Fake engineer's qualification stripped
The fake engineer who supervised the construction of the CTV building has been stripped of his final qualification.
An investigation in September revealed Gerald Shirtcliff, 67, had stolen the identity of English engineer William Fisher, and used Fisher's Bachelor of Engineering degree to gain entry to New South Wales University in Sydney in 1972.
Shirtcliff, under the name William Fisher, obtained a Masters in Highway Engineering in 1974 by which time he was working as an engineer and had become a member of Engineers Australia, again using the Fisher name and degree.
A spokeswoman for the University of New South Wales last week said its investigation into allegations against Shirtcliff had been completed.
''UNSW has notified Mr Gerald Shirtcliff, otherwise known as William Fisher, that it has revoked the degree of Master of Engineering Science in Highway Engineering awarded to William Fisher on 17 April 1974,'' she said in a statement.
The revocation follows Engineers Australia cancelling Shirtcliff's membership and referring his alleged fraud to the Australian Federal Police.
New Zealand police are also investigating Shirtcliff, who told the Royal Commission of the Inquiry into the Canterbury Earthquakes he was a ''graduate engineer''.
He testified he had little to do with the construction of the CTV building although other witnesses said he should have visited the site as frequently as once a day.
Stephen Durkin, chief executive officer of Engineers Australia, said his organisation had given Shirtcliff an opportunity to respond to the allegations before his membership was cancelled.
Shirtcliff, who claims to have worked in senior positions on large engineering projects in Australia including an 81-metre flagpole on Parliament House and a 33-storey Kings Cross building, had not responded, he said.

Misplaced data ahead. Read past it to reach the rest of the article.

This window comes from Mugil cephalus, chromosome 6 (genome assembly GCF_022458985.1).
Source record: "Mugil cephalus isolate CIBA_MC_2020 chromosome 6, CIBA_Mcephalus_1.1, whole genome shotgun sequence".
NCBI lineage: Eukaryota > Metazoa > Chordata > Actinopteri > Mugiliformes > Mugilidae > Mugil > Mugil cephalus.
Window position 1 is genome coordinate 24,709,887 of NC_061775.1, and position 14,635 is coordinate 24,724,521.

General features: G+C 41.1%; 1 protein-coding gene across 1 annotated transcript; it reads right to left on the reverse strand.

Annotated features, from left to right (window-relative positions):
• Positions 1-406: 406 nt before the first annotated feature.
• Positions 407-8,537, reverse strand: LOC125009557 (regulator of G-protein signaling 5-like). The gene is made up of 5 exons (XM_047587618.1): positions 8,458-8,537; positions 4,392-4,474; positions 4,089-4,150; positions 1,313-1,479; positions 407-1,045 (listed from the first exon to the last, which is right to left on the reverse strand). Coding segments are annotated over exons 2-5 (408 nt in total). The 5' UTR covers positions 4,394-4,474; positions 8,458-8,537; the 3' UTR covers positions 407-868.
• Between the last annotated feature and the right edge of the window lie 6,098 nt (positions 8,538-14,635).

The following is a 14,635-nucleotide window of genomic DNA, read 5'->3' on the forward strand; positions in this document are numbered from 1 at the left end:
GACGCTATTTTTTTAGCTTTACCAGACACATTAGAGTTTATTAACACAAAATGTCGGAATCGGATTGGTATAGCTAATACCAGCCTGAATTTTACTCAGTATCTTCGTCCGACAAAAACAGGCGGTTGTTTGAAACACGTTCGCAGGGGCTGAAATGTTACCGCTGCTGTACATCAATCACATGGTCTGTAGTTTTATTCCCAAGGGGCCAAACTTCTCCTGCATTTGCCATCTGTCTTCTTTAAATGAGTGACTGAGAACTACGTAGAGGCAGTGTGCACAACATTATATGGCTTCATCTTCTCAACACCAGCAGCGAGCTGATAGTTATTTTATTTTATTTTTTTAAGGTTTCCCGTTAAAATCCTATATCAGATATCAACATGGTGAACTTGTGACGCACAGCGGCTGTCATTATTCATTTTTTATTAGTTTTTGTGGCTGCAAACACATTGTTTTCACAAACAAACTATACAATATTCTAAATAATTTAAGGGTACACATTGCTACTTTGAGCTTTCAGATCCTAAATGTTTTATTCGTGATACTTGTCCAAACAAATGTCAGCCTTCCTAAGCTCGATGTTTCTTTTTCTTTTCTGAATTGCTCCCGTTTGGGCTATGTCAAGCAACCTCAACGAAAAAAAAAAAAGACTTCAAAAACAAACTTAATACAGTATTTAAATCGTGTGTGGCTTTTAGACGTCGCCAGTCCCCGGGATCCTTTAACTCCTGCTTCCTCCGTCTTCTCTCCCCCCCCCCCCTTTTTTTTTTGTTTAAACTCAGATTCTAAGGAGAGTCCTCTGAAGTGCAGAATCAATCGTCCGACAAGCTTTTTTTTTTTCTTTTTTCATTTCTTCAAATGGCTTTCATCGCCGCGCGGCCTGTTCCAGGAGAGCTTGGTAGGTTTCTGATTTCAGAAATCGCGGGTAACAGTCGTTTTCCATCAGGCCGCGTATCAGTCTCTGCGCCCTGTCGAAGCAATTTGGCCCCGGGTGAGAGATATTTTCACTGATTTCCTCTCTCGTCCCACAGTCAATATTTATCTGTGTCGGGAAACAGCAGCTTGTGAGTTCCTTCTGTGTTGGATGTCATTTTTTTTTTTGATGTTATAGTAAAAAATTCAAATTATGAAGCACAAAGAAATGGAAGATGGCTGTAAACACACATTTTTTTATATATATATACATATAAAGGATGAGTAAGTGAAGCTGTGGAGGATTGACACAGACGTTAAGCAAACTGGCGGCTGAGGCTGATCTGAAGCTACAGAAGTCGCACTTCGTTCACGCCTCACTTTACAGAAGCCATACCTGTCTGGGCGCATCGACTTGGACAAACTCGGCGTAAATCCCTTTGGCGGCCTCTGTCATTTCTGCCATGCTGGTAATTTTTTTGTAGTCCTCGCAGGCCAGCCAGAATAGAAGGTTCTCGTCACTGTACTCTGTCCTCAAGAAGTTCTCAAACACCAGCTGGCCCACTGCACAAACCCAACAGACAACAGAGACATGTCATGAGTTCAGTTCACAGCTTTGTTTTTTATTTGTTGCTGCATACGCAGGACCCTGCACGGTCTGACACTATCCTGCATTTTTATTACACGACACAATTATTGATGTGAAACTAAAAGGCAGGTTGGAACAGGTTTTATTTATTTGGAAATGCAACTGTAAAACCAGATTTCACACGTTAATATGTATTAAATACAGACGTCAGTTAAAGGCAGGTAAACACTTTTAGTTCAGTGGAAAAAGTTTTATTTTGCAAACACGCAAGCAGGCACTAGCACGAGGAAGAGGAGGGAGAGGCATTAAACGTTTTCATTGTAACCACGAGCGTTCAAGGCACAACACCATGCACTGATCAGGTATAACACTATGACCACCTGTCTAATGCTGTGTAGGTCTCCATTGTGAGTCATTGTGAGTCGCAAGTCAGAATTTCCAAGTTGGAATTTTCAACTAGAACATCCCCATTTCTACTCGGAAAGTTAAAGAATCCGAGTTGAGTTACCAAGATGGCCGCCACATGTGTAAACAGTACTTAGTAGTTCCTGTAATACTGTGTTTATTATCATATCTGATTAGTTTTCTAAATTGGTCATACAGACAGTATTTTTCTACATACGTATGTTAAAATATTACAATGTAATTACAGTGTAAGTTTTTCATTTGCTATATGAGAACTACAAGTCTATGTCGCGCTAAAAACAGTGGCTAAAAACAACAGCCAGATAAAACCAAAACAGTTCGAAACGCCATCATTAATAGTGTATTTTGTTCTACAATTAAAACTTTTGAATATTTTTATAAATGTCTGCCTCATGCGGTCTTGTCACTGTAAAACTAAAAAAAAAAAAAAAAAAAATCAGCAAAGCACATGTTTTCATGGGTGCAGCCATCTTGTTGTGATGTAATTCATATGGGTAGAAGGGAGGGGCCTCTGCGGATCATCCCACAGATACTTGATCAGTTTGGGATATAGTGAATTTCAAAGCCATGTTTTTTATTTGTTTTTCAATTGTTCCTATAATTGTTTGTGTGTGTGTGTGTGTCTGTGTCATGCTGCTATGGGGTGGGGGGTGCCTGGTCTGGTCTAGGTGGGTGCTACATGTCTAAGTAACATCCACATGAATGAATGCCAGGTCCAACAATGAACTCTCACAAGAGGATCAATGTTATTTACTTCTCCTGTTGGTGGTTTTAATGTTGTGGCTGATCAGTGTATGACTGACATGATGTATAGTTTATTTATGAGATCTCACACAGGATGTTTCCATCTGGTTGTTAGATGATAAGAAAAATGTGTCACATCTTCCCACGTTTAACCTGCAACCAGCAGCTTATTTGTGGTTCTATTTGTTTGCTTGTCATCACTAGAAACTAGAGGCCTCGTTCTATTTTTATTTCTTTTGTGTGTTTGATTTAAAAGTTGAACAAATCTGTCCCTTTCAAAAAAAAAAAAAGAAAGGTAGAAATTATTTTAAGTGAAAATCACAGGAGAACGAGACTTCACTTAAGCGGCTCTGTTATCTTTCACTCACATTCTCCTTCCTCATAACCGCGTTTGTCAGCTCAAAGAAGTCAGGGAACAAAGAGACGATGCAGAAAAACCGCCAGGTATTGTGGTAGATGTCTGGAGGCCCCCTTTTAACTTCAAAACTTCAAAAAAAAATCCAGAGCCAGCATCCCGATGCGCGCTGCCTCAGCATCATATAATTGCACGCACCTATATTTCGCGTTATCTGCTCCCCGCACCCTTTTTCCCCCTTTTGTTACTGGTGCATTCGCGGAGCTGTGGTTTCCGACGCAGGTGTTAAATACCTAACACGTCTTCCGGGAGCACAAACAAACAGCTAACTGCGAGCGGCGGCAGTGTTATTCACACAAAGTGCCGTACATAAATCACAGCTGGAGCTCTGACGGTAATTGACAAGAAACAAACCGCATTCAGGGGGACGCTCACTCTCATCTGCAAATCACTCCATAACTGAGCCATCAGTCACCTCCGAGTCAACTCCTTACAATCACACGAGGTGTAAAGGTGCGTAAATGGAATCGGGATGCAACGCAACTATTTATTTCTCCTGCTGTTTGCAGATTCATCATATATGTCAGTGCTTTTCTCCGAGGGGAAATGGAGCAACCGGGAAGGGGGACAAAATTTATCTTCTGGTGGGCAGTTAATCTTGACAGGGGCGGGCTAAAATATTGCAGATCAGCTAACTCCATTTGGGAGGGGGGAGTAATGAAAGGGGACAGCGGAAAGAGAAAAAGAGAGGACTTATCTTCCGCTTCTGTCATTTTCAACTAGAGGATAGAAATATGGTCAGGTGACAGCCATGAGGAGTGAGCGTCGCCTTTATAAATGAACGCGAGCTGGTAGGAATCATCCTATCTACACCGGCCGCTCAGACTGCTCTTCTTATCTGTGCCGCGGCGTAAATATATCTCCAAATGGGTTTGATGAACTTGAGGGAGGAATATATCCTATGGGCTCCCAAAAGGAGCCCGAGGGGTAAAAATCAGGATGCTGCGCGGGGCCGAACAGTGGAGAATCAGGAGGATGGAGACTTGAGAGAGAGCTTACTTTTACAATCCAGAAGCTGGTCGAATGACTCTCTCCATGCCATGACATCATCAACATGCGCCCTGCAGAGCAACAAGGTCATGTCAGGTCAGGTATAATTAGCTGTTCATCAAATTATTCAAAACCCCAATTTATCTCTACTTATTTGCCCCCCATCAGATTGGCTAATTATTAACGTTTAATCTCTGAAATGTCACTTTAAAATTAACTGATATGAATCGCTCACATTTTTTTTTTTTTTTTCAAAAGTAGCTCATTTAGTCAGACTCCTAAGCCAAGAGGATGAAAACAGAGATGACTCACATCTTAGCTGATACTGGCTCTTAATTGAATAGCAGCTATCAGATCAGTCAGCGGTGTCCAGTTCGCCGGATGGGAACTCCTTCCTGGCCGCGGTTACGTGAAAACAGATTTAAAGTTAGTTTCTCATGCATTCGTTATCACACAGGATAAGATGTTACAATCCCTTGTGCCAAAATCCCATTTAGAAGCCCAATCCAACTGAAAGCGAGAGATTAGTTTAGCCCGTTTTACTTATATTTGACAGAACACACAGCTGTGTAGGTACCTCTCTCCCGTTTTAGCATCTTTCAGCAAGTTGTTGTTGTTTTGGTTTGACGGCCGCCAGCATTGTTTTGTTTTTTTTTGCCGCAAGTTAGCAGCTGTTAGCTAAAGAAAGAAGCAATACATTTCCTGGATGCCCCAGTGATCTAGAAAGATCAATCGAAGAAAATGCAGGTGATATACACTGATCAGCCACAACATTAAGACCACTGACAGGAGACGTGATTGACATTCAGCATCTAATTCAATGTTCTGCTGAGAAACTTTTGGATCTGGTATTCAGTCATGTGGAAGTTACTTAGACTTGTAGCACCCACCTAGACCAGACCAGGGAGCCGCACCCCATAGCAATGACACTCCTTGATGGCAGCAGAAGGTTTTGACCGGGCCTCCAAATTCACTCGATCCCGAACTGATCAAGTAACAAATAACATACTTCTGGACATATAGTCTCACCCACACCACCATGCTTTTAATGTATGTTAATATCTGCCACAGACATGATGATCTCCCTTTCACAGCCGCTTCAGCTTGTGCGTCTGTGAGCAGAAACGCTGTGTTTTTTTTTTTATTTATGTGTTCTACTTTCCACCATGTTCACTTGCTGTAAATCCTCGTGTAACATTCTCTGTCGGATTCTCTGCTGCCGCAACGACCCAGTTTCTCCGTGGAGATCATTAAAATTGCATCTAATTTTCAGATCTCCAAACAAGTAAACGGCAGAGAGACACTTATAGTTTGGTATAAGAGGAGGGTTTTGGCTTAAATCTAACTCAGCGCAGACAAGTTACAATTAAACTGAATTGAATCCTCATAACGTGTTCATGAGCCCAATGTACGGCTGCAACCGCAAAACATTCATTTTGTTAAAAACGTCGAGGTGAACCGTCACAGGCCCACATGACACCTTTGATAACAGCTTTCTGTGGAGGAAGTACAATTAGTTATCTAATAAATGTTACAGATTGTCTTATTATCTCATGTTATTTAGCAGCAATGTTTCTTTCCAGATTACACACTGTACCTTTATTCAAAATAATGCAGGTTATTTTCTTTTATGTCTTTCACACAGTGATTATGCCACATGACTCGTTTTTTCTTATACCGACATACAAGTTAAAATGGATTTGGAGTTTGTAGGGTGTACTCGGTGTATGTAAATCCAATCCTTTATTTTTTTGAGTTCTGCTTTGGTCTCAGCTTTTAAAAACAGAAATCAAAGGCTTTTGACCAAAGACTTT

At the time he was exposed Shirtcliff was working as an engineer for multi-national engineering companies in Brisbane where he is living.
He was sacked immediately.
The CTV building was finished in about October 1987. It collapsed on February 22 last year, taking the lives of 115 people, when Christchurch was hit by a magnitude-6.3 earthquake. It had a number of serious construction defects.
Shirtcliff worked with English engineer William Fisher in South Africa in 1968/69. During the investigation Shirtcliff provided Fisher's degree from the University of Sheffield to the newspaper and claimed it was his own.
In fact he never attended the University of Sheffield and was not in England at the time. Shirtcliff completed a thesis on highway construction at UNSW and his lawyers offered it as evidence he was a genuine engineer.
It is understood Shirtcliff was assisted in his thesis by his Christchurch-based father who was a world authority on bitumen due to his management roles with Shell Oil.
Shirtcliff maintained he had changed his name to Fisher because his father had abused him although this was denied by his family.